Tight end Jordan Reed missed the game with San Francisco with a concussion, and the team activated Fred Davis for the game. But Davis had no impact in the game, and his once rising star, has fallen dramatically in Washington.

All of which leads to the quarterback situation in DC. To understand the Redskins struggles, is to understand that Robert Griffin III is not just the team’s quarterback; he is also their primary offensive threat. Since his knee surgery, RG3 has not been the same in the rushing attack. In 2012, Griffin averaged 54.3 yards rushing per game, as compared just 33.4 yards rushing this year. In addition, RG3 has zero rushing touchdowns in 2013, after garnering seven last year. Given these statistics, it is easy to see that the read option has not been an option this year.

As a pocket passer, Griffin has lower completion percentage, more than twice as many interceptions than all of last year, and a much lower quarterback rating (102.4 in 2012 vs. 81.9 in 2013). If and when Griffin fully recovers from his knee problems, time will tell if 2012 was an anomaly or not.

London Calling

The NFC east is home to the 32nd, 31st and 28th ranked defenses in the league, and none of it has helped the Giants, who are 1-3 in the division. In fact, this week New York faces a Redskins squad that gives up an average of 382.1 yards per game, which ironically is 50 yard less than the Cowboys.

Washington is also next-to-last in points surrendered per game (30.7), but does have five defensive touchdowns to its credit.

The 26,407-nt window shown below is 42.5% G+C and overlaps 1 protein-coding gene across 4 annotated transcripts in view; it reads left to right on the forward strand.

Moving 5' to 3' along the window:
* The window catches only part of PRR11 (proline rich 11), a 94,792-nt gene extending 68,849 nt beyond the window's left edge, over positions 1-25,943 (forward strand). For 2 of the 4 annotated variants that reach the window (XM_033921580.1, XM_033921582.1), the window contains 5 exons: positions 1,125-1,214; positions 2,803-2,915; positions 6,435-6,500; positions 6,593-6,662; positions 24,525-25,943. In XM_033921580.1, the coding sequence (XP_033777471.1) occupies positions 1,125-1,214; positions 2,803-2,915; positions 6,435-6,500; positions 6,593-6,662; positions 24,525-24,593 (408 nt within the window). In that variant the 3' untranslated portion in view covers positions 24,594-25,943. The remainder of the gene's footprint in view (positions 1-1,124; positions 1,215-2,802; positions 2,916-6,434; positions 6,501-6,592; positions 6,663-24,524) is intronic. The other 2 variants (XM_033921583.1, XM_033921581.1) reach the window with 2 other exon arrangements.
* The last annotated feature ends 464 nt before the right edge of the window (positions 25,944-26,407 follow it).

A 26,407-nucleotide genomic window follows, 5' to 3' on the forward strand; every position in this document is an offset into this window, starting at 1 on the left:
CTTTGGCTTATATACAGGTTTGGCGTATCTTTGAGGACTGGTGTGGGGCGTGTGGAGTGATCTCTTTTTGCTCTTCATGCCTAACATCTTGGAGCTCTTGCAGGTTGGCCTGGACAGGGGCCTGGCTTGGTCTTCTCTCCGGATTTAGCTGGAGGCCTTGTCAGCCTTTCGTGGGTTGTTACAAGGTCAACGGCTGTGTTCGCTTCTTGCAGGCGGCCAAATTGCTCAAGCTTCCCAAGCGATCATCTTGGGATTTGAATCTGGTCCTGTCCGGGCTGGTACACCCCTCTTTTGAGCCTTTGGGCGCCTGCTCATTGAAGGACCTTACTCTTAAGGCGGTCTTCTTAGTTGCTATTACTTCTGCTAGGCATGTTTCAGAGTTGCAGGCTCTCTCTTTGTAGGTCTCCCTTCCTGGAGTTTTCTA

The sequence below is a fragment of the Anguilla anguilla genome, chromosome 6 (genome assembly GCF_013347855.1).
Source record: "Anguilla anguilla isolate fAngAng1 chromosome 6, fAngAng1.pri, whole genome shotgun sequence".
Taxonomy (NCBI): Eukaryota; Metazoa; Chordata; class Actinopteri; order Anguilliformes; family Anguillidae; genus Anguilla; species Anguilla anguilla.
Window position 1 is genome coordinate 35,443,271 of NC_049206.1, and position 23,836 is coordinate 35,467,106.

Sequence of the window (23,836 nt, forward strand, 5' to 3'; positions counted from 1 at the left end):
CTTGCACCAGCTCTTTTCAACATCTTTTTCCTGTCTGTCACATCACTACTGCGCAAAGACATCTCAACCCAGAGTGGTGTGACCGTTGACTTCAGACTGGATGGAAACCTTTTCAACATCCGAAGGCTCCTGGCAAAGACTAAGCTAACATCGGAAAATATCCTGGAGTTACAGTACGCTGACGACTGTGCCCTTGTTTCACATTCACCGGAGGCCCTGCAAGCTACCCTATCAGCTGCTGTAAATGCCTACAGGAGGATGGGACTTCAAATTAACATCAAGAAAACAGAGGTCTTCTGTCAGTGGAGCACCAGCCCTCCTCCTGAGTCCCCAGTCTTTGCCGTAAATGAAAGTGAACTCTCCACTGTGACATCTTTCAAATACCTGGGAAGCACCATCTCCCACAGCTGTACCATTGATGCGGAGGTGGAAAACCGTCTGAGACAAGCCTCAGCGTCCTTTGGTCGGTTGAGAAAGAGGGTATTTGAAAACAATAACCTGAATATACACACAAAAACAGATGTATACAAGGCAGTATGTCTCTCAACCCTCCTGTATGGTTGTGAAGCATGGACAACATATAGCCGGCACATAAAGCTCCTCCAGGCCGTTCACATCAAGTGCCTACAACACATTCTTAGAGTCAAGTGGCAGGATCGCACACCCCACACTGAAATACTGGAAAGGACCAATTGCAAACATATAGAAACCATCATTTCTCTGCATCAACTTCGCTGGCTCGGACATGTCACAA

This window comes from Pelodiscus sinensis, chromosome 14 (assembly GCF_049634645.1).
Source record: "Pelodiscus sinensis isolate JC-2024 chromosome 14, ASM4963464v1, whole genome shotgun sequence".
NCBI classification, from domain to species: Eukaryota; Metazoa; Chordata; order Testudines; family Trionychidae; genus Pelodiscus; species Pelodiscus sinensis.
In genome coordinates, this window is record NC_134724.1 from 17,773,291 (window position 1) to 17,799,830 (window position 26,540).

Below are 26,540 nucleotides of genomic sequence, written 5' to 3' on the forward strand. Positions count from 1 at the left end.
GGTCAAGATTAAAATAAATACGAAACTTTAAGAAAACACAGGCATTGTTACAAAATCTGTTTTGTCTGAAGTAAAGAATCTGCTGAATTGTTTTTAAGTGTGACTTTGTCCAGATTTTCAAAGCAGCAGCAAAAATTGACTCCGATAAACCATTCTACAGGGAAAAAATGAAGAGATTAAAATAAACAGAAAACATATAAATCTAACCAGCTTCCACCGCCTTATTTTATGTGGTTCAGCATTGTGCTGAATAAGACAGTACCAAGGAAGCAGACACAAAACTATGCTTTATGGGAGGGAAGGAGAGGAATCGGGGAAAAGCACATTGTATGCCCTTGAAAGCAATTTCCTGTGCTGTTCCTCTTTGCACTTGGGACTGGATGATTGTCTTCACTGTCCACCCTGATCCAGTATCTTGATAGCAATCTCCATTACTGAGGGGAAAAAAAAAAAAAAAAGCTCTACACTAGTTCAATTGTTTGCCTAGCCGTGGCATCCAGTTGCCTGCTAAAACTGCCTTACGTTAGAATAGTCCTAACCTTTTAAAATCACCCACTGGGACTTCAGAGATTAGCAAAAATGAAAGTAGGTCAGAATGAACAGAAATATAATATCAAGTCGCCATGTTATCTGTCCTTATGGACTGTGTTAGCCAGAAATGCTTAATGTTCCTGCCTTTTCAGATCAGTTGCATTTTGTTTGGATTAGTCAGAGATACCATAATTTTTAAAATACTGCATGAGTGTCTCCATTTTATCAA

Ageless wonder London Fletcher is second on the team in total tackles with 77, just behind four-year veteran linebacker Perry Riley, who has 82 total tackles. The pass rush will not be a heavy burden for New York as the Redskins have 27 quarterback sacks on the season. Team sack leaders, Brian Orakpo and Ryan Kerrigan are athletic forces to contend with in the passing game, since they come form the outside linebacker positions. It would be easy to say the Giants have difficulty with speed rushers, but New York has difficulty pass protecting period.

Loud-mouth cornerback DeAngelo Hall gets the spotlight in the secondary, but fellow cornerback Josh Wilson has never missed a game since coming to DC three years ago. Hall does have two defensive touchdowns this year, but has always been a high-risk, high-reward player for Washington. Safety Brandon Meriweather has been somewhat of a disappointment since being drafted by the New England Patriots in the first round in 2007.

Notables:

The New York Giants lead the overall series with the Redskins franchise 94-64-4 that started in 1932, when the team was located in Boston and called the Braves. The teams have combined for 13 NFL championships, including seven Super Bowl wins

For more Giants news and updates, visit Giants Central.

Curt Macysyn has been covering the New York Football Giants for the past two seasons for Examiner.com. Born and raised in northern New Jersey, Curt has followed and covered the New York Metropolitan sports scene for 35 years. He attended Seton Hall Prep School in South Orange, NJ and is a graduate of Rutgers University, New Brunswick. His work can be found on aExaminer.com.